Despite the unity among the
members of the European Union (EU) against spam, there are considerable
variations in the enforcement actions they take.
The European Commission recently said that members of the
European Union have to do more to deal with the problem of spamming. A
Commission funded report stated that there are considerable variations
in the outcomes, despite the proactive stance taken by several member
countries in support of the ban against spamming.
The results also pointed out the need to go ahead with the
proposed reform for telecom rules, which was passed by the European
Parliament earlier in May this year.
European Information Society and Media Commissioner, Viviane
Reding said that the latest figures prove that countries are doing a
lot to impose online privacy laws. However, she also said that there
remained much to be achieved in the battle against spam.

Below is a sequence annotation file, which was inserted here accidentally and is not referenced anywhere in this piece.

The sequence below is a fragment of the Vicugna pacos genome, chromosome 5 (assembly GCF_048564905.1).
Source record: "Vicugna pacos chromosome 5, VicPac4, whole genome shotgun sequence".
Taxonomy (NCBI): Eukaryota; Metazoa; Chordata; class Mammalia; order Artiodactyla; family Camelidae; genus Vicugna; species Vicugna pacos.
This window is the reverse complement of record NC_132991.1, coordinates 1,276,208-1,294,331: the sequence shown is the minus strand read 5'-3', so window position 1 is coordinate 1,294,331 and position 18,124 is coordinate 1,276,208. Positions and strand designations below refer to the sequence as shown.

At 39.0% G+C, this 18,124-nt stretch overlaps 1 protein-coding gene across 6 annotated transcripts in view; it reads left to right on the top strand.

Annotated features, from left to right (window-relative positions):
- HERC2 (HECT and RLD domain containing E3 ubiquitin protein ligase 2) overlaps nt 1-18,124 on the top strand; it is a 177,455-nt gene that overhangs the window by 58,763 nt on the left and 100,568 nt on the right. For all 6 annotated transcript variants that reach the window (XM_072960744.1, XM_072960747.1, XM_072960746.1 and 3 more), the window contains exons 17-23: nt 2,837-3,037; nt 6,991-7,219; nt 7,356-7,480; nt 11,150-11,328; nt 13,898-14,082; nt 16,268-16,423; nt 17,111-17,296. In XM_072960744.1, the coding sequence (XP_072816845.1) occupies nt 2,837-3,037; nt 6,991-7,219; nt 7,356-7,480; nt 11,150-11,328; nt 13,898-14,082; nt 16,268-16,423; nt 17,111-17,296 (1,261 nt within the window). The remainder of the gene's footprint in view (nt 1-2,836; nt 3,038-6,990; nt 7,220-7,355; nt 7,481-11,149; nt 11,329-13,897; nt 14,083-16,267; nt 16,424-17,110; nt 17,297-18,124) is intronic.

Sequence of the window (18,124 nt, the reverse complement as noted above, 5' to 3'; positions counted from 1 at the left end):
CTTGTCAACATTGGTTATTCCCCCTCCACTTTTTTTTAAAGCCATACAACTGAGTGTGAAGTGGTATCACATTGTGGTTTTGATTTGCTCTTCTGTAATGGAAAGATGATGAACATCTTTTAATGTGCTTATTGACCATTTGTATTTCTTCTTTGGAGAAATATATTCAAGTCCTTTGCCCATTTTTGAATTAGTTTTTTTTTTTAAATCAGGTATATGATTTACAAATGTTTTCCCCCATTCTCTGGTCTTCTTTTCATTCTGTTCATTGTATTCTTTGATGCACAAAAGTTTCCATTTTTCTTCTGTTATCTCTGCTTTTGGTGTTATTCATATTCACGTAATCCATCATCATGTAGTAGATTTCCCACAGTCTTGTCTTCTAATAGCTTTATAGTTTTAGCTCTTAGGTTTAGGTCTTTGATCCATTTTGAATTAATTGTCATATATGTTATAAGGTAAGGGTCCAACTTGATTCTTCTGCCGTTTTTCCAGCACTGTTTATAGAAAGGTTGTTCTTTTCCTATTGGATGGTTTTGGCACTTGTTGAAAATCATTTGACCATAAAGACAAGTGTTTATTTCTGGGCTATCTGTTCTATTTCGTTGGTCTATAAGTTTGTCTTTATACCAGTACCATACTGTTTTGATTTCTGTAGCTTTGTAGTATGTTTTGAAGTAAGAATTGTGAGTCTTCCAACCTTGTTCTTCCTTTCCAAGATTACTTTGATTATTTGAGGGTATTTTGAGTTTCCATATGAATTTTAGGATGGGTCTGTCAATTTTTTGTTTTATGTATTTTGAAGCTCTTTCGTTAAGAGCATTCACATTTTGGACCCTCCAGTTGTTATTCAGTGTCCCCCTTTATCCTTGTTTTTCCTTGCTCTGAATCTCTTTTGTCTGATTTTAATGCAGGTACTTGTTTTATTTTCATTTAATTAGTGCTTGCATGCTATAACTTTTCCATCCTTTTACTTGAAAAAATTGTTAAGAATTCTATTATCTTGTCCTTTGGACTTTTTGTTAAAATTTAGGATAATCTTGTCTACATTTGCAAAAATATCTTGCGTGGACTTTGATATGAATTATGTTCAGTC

The EC analyzed over 140 enforcement cases from 22 member
states and found that there were substantial differences in the number
of cases in countries and the consequent fines that were imposed. Spain
and Slovakia topped the list of countries having the highest number of
reported cases with 39; followed by Romania with 20.
The countries that imposed the highest fines were; The
Netherlands with 1 million Euros, Italy with 570,000 Euros and Spain
with 30,000 Euros. Fines imposed in countries like Romania, Ireland and
Latvia were considerably lower and did not seem to discourage spammers
The EC report has certainly shed new light on the spam
situation in Europe. Clearly, the EU needs to step up its fight against
spamming. The most surprising thing is that despite a ban on spamming,
nearly 65% of users still have to deal with it on a daily basis.
It is also essential that there is uniformity among EU
countries when it comes to imposition of fines. Inconsistency in
anti-spam law enforcement could lead spammers to simply shift base from
one country to another one that does not impose large fines and serious
At the same time, new legislations and directives must take a
balanced view so that they do not curb the young and growing Internet
industry. There are several legitimate players out there who
ensure they not only stay on the right side of the law, but also give
customers and prospects information they desire. To sum up, let’s not
throw the baby out with the bathwater. But it’s about time the EU did a
bit more to regulate online privacy.